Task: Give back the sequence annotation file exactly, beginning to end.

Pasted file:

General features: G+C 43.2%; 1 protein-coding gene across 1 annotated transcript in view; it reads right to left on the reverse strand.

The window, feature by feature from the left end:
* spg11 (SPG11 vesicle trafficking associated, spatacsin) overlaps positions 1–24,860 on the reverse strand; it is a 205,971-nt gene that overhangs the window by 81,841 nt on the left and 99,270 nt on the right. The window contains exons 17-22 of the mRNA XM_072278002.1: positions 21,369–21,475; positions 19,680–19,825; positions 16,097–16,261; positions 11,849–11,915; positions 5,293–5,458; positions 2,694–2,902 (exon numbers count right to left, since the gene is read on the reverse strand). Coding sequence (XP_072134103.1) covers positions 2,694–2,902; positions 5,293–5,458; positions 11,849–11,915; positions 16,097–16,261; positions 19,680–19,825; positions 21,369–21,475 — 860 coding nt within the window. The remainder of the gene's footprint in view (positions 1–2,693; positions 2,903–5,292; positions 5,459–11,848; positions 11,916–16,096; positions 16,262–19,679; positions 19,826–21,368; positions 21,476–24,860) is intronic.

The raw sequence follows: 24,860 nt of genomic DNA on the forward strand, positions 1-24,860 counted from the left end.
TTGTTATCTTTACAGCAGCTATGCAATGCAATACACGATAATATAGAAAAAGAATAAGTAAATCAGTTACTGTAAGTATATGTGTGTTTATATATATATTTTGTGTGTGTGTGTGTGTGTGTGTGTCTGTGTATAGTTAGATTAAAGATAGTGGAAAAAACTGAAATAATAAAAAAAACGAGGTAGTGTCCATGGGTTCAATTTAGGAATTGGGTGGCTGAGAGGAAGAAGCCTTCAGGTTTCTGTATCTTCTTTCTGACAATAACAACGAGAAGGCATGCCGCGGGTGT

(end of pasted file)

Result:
General features: G+C 43.2%; 1 protein-coding gene across 1 annotated transcript in view; it reads right to left on the reverse strand.

The window, feature by feature from the left end:
* spg11 (SPG11 vesicle trafficking associated, spatacsin) overlaps positions 1–24,860 on the reverse strand; it is a 205,971-nt gene that overhangs the window by 81,841 nt on the left and 99,270 nt on the right. The window contains exons 17-22 of the mRNA XM_072278002.1: positions 21,369–21,475; positions 19,680–19,825; positions 16,097–16,261; positions 11,849–11,915; positions 5,293–5,458; positions 2,694–2,902 (exon numbers count right to left, since the gene is read on the reverse strand). Coding sequence (XP_072134103.1) covers positions 2,694–2,902; positions 5,293–5,458; positions 11,849–11,915; positions 16,097–16,261; positions 19,680–19,825; positions 21,369–21,475 — 860 coding nt within the window. The remainder of the gene's footprint in view (positions 1–2,693; positions 2,903–5,292; positions 5,459–11,848; positions 11,916–16,096; positions 16,262–19,679; positions 19,826–21,368; positions 21,476–24,860) is intronic.

The raw sequence follows: 24,860 nt of genomic DNA on the forward strand, positions 1-24,860 counted from the left end.
TTGTTATCTTTACAGCAGCTATGCAATGCAATACACGATAATATAGAAAAAGAATAAGTAAATCAGTTACTGTAAGTATATGTGTGTTTATATATATATTTTGTGTGTGTGTGTGTGTGTGTGTGTCTGTGTATAGTTAGATTAAAGATAGTGGAAAAAACTGAAATAATAAAAAAAACGAGGTAGTGTCCATGGGTTCAATTTAGGAATTGGGTGGCTGAGAGGAAGAAGCCTTCAGGTTTCTGTATCTTCTTTCTGACAATAACAACGAGAAGGCATGCCGCGGGTGT